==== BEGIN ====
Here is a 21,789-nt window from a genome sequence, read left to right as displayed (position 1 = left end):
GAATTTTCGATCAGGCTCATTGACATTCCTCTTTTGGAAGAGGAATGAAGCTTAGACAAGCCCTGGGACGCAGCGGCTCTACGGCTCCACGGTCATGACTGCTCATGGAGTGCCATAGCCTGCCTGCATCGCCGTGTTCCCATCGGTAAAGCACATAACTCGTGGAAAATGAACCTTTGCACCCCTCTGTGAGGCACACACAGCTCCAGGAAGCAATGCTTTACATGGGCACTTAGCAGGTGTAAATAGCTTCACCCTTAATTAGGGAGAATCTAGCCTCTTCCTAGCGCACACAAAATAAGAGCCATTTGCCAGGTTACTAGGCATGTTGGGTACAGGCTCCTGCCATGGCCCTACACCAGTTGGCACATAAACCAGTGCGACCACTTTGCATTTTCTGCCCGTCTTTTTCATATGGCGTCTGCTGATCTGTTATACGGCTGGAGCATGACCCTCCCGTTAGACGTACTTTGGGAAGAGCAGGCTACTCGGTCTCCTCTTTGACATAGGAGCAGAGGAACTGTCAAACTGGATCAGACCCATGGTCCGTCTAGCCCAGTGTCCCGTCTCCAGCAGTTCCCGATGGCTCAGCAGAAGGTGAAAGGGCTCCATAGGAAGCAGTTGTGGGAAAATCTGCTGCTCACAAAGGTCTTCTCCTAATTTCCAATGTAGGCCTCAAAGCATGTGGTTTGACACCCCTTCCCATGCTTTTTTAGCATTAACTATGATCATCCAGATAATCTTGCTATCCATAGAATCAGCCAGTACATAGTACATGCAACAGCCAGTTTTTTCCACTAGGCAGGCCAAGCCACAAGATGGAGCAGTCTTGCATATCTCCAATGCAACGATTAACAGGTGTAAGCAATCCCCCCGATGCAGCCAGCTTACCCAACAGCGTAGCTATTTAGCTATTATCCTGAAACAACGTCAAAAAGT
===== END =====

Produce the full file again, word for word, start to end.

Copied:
Here is a 21,789-nt window from a genome sequence, read left to right as displayed (position 1 = left end):
GAATTTTCGATCAGGCTCATTGACATTCCTCTTTTGGAAGAGGAATGAAGCTTAGACAAGCCCTGGGACGCAGCGGCTCTACGGCTCCACGGTCATGACTGCTCATGGAGTGCCATAGCCTGCCTGCATCGCCGTGTTCCCATCGGTAAAGCACATAACTCGTGGAAAATGAACCTTTGCACCCCTCTGTGAGGCACACACAGCTCCAGGAAGCAATGCTTTACATGGGCACTTAGCAGGTGTAAATAGCTTCACCCTTAATTAGGGAGAATCTAGCCTCTTCCTAGCGCACACAAAATAAGAGCCATTTGCCAGGTTACTAGGCATGTTGGGTACAGGCTCCTGCCATGGCCCTACACCAGTTGGCACATAAACCAGTGCGACCACTTTGCATTTTCTGCCCGTCTTTTTCATATGGCGTCTGCTGATCTGTTATACGGCTGGAGCATGACCCTCCCGTTAGACGTACTTTGGGAAGAGCAGGCTACTCGGTCTCCTCTTTGACATAGGAGCAGAGGAACTGTCAAACTGGATCAGACCCATGGTCCGTCTAGCCCAGTGTCCCGTCTCCAGCAGTTCCCGATGGCTCAGCAGAAGGTGAAAGGGCTCCATAGGAAGCAGTTGTGGGAAAATCTGCTGCTCACAAAGGTCTTCTCCTAATTTCCAATGTAGGCCTCAAAGCATGTGGTTTGACACCCCTTCCCATGCTTTTTTAGCATTAACTATGATCATCCAGATAATCTTGCTATCCATAGAATCAGCCAGTACATAGTACATGCAACAGCCAGTTTTTTCCACTAGGCAGGCCAAGCCACAAGATGGAGCAGTCTTGCATATCTCCAATGCAACGATTAACAGGTGTAAGCAATCCCCCCGATGCAGCCAGCTTACCCAACAGCGTAGCTATTTAGCTATTATCCTGAAACAACGTCAAAAAGT